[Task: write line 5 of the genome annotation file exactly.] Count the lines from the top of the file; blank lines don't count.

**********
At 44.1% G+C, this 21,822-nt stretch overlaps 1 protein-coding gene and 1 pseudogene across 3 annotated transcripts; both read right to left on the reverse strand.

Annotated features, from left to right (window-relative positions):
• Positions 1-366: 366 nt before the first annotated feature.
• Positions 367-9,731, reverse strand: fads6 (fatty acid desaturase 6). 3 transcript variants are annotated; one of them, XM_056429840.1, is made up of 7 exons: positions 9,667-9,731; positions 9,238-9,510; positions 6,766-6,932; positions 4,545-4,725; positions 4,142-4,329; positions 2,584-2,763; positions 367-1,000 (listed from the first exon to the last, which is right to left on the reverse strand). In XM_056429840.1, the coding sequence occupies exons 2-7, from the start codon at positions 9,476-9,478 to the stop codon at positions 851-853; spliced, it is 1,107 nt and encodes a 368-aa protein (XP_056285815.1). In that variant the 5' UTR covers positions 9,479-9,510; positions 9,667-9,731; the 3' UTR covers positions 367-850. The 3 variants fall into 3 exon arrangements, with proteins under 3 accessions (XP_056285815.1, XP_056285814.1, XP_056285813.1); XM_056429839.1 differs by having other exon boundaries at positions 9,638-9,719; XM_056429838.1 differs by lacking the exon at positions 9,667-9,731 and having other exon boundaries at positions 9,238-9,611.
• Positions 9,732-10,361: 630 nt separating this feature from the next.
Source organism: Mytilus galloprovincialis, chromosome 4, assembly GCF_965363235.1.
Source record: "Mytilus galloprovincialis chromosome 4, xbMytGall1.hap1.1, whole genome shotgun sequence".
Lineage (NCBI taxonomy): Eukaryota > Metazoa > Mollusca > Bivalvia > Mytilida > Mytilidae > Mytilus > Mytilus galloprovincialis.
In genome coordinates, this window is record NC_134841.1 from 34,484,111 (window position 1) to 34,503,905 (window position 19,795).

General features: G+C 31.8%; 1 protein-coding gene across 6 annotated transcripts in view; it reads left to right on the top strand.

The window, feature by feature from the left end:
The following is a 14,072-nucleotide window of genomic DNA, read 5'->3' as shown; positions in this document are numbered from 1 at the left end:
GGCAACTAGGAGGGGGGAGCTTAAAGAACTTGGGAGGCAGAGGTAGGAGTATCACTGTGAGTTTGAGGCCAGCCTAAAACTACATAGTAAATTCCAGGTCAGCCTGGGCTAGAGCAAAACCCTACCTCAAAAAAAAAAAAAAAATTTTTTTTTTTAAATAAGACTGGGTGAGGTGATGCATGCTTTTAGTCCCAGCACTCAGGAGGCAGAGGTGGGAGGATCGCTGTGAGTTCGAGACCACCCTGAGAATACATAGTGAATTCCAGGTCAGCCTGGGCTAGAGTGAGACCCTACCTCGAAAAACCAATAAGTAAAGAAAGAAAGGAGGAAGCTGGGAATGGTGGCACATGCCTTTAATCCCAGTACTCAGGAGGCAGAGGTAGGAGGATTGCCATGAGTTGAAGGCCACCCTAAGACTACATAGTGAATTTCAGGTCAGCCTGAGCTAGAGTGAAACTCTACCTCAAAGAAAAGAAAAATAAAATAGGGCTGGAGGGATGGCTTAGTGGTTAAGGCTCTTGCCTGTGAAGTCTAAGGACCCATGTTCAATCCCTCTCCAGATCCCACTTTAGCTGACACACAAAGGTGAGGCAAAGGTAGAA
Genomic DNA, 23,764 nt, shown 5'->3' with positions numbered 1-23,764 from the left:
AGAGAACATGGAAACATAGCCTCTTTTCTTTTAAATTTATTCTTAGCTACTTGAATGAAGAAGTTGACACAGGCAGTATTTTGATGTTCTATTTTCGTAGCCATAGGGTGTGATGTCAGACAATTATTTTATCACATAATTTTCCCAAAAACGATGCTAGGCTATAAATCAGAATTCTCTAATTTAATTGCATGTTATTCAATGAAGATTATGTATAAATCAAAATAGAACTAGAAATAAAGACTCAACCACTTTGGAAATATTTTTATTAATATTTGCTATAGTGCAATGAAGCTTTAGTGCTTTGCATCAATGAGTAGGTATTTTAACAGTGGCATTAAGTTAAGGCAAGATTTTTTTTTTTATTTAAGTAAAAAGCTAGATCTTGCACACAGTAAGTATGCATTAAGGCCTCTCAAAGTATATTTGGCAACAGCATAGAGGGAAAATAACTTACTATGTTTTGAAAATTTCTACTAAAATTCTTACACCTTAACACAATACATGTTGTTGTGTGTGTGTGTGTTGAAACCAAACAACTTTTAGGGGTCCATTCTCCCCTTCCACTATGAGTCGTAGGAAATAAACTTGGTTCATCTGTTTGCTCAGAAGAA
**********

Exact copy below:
• Positions 9,732-10,361: 630 nt separating this feature from the next.